I am praying for the laity and clergy of the Mountain Sky Conference as we prepare to join together as the body of Christ on Sunday.
I love church buildings. When Robin and I travel, we always stop along the way to dash into a church. I love the smell. I love the way the light dances across the altar. I love the way the pews are worn down from generations of worshippers sitting, squirming, and (if we’re honest) sometimes even sleeping.
But there are things that concern me when I visit churches. Sometimes I wonder: is the church more of a museum these days (with very limited hours) or a mission outpost?
There was a time when the church building was the only community space in a town, so it was a vibrant gathering space. People knew it was the safe home to go to when the place you lived wasn’t safe. People came to find solace as well as challenge as they deepened their discipleship. They came to dream of ways to put their faith in action, to be a healing force for those who were hurting, a movement for justice for those who experienced oppression and injustice, a place where the redemptive love of Christ was experienced in tangible ways.
But times change. For many, the church building that served us so well in the 1920s now feels like an albatross around our necks. The roof leaks. The heater is on its last legs, and it feels like we are serving the building rather than it serving us. Each year it feels as if a greater percentage of our budgets are going to building upkeep than ministry programs.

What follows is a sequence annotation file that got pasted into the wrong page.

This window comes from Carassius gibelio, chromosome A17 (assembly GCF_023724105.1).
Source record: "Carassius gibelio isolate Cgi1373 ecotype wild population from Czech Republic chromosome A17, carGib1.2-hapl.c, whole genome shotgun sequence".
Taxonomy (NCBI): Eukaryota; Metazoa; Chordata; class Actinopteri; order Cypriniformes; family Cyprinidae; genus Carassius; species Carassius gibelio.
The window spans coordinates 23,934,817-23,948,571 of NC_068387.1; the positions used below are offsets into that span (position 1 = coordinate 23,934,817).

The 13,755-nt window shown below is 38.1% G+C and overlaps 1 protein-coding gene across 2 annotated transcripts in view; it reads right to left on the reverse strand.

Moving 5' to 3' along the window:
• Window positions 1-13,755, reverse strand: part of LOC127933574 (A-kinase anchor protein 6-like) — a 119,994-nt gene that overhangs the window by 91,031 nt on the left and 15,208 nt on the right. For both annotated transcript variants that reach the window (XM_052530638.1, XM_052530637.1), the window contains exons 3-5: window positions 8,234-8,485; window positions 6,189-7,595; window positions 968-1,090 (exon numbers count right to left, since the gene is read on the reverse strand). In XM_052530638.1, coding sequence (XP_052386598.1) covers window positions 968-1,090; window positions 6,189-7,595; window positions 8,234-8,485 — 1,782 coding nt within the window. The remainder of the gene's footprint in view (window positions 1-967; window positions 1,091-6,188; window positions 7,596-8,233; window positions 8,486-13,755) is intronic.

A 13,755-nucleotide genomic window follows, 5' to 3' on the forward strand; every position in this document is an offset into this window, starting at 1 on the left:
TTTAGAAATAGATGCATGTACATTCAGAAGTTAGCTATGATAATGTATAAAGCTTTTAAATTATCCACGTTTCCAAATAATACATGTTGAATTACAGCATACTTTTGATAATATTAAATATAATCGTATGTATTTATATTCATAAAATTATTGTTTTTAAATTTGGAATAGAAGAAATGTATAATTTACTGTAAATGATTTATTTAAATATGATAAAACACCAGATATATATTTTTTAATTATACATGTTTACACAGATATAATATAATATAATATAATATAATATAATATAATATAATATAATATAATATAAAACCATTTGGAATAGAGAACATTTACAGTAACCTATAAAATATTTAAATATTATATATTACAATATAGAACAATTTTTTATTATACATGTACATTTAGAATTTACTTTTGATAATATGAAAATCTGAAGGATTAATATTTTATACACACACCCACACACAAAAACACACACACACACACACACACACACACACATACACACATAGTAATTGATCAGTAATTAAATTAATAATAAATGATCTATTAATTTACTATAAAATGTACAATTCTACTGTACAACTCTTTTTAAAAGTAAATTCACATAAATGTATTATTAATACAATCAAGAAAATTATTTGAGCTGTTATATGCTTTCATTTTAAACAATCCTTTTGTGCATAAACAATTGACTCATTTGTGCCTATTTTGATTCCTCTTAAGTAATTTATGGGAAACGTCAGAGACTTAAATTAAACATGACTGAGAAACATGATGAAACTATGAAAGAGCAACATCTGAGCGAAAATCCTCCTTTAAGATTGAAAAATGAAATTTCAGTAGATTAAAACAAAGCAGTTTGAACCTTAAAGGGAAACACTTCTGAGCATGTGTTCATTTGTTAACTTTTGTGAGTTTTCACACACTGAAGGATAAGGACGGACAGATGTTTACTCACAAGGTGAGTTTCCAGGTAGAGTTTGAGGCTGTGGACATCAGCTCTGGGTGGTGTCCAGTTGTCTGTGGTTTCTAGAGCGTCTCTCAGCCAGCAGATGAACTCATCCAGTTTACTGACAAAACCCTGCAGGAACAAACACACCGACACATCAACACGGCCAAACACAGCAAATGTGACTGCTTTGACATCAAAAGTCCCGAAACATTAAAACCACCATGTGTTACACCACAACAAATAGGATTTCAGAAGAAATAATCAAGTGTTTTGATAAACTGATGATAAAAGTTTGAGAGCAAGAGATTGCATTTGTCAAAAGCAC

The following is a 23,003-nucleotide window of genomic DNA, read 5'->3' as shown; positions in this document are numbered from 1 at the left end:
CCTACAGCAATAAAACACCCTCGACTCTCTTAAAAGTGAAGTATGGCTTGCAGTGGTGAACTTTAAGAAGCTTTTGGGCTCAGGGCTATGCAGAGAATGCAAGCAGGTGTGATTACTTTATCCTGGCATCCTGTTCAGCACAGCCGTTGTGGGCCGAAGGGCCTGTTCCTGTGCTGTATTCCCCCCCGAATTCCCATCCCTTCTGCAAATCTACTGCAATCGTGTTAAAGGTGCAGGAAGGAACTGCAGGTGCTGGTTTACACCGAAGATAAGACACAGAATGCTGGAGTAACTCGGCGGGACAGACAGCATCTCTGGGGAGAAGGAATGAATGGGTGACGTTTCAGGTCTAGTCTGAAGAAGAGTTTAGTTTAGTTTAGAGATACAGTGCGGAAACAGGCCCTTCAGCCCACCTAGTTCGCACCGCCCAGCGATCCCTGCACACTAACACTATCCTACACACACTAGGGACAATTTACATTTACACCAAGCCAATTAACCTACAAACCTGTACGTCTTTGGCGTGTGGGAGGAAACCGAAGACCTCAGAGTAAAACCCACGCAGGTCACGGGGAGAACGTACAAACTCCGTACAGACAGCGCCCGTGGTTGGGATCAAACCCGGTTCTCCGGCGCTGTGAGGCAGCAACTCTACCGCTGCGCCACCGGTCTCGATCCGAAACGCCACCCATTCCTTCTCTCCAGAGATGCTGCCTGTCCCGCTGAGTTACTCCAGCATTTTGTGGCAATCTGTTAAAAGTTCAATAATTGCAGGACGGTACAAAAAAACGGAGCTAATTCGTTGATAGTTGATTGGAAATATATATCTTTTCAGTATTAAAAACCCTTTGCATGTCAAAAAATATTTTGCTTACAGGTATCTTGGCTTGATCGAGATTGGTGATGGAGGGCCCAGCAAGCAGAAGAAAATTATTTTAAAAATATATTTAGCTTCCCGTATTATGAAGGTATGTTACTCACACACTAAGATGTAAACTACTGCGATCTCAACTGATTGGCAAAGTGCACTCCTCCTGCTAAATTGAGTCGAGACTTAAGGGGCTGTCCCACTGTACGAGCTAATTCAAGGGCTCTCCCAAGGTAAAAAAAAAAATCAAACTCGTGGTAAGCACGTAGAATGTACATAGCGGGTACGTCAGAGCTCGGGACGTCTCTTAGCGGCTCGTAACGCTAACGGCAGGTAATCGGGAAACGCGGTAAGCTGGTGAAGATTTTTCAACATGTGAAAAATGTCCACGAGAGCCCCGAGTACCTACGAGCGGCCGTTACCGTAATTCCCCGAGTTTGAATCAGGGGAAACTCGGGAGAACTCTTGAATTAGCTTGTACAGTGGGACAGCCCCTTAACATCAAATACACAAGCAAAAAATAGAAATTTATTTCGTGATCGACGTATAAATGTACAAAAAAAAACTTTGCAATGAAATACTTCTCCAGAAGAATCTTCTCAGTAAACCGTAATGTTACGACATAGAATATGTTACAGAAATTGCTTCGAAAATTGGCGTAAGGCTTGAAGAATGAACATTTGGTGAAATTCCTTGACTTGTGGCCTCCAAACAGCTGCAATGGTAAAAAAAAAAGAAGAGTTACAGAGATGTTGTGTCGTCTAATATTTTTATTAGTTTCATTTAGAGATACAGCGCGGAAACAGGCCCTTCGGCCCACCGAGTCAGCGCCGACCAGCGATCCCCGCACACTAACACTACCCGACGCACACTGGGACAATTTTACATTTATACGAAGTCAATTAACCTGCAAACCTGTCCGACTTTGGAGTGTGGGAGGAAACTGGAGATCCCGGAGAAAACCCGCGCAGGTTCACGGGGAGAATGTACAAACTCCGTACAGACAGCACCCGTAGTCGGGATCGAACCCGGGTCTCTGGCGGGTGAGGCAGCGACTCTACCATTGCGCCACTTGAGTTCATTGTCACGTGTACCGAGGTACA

COVID taught us that vibrant ministry can happen without a building. In fact, we in the Mountain Sky Conference are now worshipping more online than in person.
What does this mean for the future church? What will we leave the generations that will come after us? Someone was thinking of us when they broke new ground, although they couldn’t imagine the world we would currently inhabit. What is the new thing we need to create, for the sake of our children’s children? How will we shape a church that is less a museum of antiques and more a place (whatever that place might look like) where wounded souls find healing and peace through the love of God?